Floods play havoc with logging roads, trains

Closed highways and washouts played havoc with big businesses that transport goods throughout the district—and are expected to continue causing headaches for weeks ahead.
Abitibi-Consolidated had to divert trucks and wood chips, and halt use of hundreds of logging roads in the region, following two days of torrential rain last week.
While the highways have been re-opened and there is little danger of running out of wood in the near future, the system of logging roads throughout the area sustained serious damage.
Crews have been monitoring logging roads from the air daily for the past week. One area of concern is the bridge on Turtle River Road near Otter Falls, which has had the road around it erode due to rising flood waters.
“The bridge is still in place but we don’t know for sure the extent of the damage ’til we get to the site,” Woodlands manager Jim Krag said Tuesday.
“There’s lots of areas of concern. Most of the gravel road systems have suffered severe damage,” Krag noted. “There’s been 100 washouts identified so far and it will be most of the summer before all the roads are re-opened.”
In the meantime, Krag said they are supporting the Ministry of Natural Resources in urging people not to use gravel roads at this time.
Flooding also damaged CN rail lines between Winnipeg and Fort Frances and from Fort Frances to Thunder Bay. Service to Winnipeg was re-opened last week but the track to Thunder Bay remains closed for the near future.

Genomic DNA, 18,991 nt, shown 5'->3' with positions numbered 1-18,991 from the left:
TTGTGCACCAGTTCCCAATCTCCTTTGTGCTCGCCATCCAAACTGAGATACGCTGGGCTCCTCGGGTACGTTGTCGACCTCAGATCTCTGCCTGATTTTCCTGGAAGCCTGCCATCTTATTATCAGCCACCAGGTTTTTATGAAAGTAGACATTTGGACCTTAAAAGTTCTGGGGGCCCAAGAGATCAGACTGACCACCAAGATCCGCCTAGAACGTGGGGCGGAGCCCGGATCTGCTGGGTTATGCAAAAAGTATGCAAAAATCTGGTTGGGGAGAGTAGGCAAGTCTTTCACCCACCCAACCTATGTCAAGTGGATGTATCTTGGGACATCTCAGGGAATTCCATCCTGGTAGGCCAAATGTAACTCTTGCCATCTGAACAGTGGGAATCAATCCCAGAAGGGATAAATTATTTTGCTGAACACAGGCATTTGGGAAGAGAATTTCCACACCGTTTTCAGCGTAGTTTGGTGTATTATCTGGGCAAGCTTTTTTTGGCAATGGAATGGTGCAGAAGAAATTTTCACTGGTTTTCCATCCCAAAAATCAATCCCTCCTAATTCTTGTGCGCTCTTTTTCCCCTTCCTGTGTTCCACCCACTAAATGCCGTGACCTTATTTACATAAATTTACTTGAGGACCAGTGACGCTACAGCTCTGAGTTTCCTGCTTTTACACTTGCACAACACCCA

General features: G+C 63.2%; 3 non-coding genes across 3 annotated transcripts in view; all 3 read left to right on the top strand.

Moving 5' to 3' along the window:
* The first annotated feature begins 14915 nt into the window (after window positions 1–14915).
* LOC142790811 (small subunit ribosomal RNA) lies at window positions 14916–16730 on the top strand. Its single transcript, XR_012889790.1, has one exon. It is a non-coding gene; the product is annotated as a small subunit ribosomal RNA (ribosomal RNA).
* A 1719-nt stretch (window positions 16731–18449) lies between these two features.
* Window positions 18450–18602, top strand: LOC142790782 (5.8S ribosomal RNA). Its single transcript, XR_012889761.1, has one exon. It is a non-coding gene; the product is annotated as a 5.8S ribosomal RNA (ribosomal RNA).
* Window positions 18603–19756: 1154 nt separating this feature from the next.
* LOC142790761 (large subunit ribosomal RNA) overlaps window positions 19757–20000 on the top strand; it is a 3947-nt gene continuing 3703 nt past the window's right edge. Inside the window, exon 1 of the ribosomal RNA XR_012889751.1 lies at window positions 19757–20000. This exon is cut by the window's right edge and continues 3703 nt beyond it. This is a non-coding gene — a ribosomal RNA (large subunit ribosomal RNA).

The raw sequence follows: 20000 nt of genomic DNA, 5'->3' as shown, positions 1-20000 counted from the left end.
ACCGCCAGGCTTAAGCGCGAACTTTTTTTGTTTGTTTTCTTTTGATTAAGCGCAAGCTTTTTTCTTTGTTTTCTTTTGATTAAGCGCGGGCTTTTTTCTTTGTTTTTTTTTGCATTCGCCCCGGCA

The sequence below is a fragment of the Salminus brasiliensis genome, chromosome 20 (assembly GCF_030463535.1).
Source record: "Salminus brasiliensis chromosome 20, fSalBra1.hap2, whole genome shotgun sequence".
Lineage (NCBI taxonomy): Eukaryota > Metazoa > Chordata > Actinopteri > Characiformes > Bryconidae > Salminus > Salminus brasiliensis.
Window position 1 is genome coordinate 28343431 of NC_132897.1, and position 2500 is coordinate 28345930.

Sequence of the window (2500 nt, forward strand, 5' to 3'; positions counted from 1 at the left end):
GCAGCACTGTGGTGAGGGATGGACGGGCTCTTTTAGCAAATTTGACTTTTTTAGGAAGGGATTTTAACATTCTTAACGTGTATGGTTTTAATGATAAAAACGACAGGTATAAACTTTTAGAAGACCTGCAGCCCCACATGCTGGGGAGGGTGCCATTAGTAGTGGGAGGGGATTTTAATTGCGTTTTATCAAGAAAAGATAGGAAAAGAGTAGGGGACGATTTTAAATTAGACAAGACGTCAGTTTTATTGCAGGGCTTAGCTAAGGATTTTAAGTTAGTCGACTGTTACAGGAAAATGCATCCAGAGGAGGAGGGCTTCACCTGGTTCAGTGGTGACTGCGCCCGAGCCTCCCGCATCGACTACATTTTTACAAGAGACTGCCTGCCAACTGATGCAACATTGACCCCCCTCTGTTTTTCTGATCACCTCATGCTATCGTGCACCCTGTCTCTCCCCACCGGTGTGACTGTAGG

“There were 30 areas of track undercut by water and a dozen of those caused significant damage and had to be repaired,” CN communications director Graham Dallas said Tuesday.
“We have three large washouts [west of Atikokan that still require] repairs before it will be back in operation by the first of July,” CN spokesman Ian Thompson added.
For now, rail traffic is being re-routed north of Thunder Bay to Longlac while trains are running as usual between Winnipeg and Chicago.
More than 125 people were on site accessing and repairing damage to tracks but Dallas said they will not rush opening lines until they are sure everything is safe.
“The crucially important factor is safety,” he stressed. “They won’t put any lines back on ’til everyone is 100 percent sure all the problems are solved.
“We’re very proud that there were no incidents or injuries and no train derailments [due to flood damage] because we took the right precautions,” he added.